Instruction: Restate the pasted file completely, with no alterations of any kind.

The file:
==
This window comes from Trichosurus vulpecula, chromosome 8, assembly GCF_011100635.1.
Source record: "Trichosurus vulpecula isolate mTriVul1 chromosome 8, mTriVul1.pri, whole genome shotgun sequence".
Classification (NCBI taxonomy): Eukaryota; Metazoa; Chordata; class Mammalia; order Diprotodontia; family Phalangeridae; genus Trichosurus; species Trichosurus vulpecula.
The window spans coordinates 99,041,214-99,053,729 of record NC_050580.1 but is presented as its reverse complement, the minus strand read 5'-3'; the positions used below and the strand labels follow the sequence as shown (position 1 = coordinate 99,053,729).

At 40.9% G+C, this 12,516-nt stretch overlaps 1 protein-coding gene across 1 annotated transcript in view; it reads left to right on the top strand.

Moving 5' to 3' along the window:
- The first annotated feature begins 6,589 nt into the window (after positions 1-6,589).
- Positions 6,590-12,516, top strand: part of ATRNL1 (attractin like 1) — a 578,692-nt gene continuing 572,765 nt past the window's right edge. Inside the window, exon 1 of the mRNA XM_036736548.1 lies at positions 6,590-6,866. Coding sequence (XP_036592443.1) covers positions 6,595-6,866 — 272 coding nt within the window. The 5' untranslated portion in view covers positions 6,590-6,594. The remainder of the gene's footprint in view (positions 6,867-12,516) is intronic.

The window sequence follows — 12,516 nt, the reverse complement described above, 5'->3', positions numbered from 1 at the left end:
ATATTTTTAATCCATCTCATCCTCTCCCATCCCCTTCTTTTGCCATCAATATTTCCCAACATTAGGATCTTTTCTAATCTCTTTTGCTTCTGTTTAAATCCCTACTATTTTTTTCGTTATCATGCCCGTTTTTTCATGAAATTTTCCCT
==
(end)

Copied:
This window comes from Trichosurus vulpecula, chromosome 8, assembly GCF_011100635.1.
Source record: "Trichosurus vulpecula isolate mTriVul1 chromosome 8, mTriVul1.pri, whole genome shotgun sequence".
Classification (NCBI taxonomy): Eukaryota; Metazoa; Chordata; class Mammalia; order Diprotodontia; family Phalangeridae; genus Trichosurus; species Trichosurus vulpecula.
The window spans coordinates 99,041,214-99,053,729 of record NC_050580.1 but is presented as its reverse complement, the minus strand read 5'-3'; the positions used below and the strand labels follow the sequence as shown (position 1 = coordinate 99,053,729).

At 40.9% G+C, this 12,516-nt stretch overlaps 1 protein-coding gene across 1 annotated transcript in view; it reads left to right on the top strand.

Moving 5' to 3' along the window:
- The first annotated feature begins 6,589 nt into the window (after positions 1-6,589).
- Positions 6,590-12,516, top strand: part of ATRNL1 (attractin like 1) — a 578,692-nt gene continuing 572,765 nt past the window's right edge. Inside the window, exon 1 of the mRNA XM_036736548.1 lies at positions 6,590-6,866. Coding sequence (XP_036592443.1) covers positions 6,595-6,866 — 272 coding nt within the window. The 5' untranslated portion in view covers positions 6,590-6,594. The remainder of the gene's footprint in view (positions 6,867-12,516) is intronic.

The window sequence follows — 12,516 nt, the reverse complement described above, 5'->3', positions numbered from 1 at the left end:
ATATTTTTAATCCATCTCATCCTCTCCCATCCCCTTCTTTTGCCATCAATATTTCCCAACATTAGGATCTTTTCTAATCTCTTTTGCTTCTGTTTAAATCCCTACTATTTTTTTCGTTATCATGCCCGTTTTTTCATGAAATTTTCCCT